Sunday, December 31, 2006
Say What, Israeli Refugees in Canada?
One doesn't expect to find a story involving Canada when readin the Israeli paper, Haaretz. But there it was, an account of Israeli citizens seeking refugee status in Canada. According to the report, 679 Israelis sought asylum abroad in 2005, most of them in the True North:
"Canada's Immigration and Refugee Board (IRB) has asked Israel's National Council for the Child for information on immigrant children in Israel. Canadian authorities want to know whether immigrant children in Israel are being harassed or abused, in order to evaluate political asylum cases.
"In 2005, 679 Israeli citizens sought asylum abroad, mainly in Canada. Some 200 requests were approved, mainly of citizens of the former Soviet Union who came to Israel but left claiming they were persecuted, because of their origin or religion.
"In a letter last month, the IRB asked the council whether it could provide examples of mistreatment of immigrant children; whether children of immigrants from the former Soviet Union were subject to harm at school or violence in their neighborhoods, and whether certain groups of immigrant children were more at risk of abuse than others. The Canadian authorities also sought to understand how the Israeli government has been responding to reports of abuse of immigrant children, and how effective their response has been thus far.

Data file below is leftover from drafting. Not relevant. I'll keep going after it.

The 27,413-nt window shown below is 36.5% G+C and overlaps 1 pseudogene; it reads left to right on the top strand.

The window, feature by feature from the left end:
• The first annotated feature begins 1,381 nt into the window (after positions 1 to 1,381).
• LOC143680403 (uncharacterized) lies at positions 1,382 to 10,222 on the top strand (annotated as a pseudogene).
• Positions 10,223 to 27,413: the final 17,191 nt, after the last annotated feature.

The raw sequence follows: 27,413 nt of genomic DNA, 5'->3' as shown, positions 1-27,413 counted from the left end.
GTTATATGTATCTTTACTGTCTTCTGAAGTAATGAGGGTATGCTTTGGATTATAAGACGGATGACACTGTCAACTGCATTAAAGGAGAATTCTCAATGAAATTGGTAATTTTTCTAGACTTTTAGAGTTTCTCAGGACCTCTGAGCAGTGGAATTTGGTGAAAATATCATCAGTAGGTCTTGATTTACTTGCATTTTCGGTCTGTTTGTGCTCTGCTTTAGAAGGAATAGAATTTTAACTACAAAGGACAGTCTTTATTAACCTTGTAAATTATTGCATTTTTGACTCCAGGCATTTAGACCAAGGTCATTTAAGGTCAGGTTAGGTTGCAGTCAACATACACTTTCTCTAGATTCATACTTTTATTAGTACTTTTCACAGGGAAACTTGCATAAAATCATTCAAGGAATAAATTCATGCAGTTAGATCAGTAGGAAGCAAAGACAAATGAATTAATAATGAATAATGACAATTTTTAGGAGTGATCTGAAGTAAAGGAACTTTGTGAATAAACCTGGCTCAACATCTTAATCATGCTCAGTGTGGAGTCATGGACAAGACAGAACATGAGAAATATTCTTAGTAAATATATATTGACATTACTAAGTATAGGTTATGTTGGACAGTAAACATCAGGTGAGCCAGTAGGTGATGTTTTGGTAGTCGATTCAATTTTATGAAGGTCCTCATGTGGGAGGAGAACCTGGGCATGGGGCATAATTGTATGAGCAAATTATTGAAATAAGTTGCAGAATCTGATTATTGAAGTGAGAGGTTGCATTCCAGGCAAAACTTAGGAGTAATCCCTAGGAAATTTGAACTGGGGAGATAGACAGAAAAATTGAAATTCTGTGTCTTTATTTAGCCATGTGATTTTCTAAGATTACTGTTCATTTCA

"The head of the Council for the Child, Dr. Yitzhak Kadman, said in response that official bodies do not have clear policies that put immigrant children at a disadvantage, but that these children encounter problems typical of an immigrant population. For example, the number of immigrant children involved in crime and substance abuse is proportionally high, and investment in education and welfare programs to deal with these crises is insufficient.
"Kadman further responded that immigrant children are not particular victims of violence or abuse in the schools. With regard to immigrant children as an at-risk group, he reported that children from the Central Asian republics have had an especially hard time adjusting, as do children arriving in Israel on tourist visas who do not have legal residency in Israel."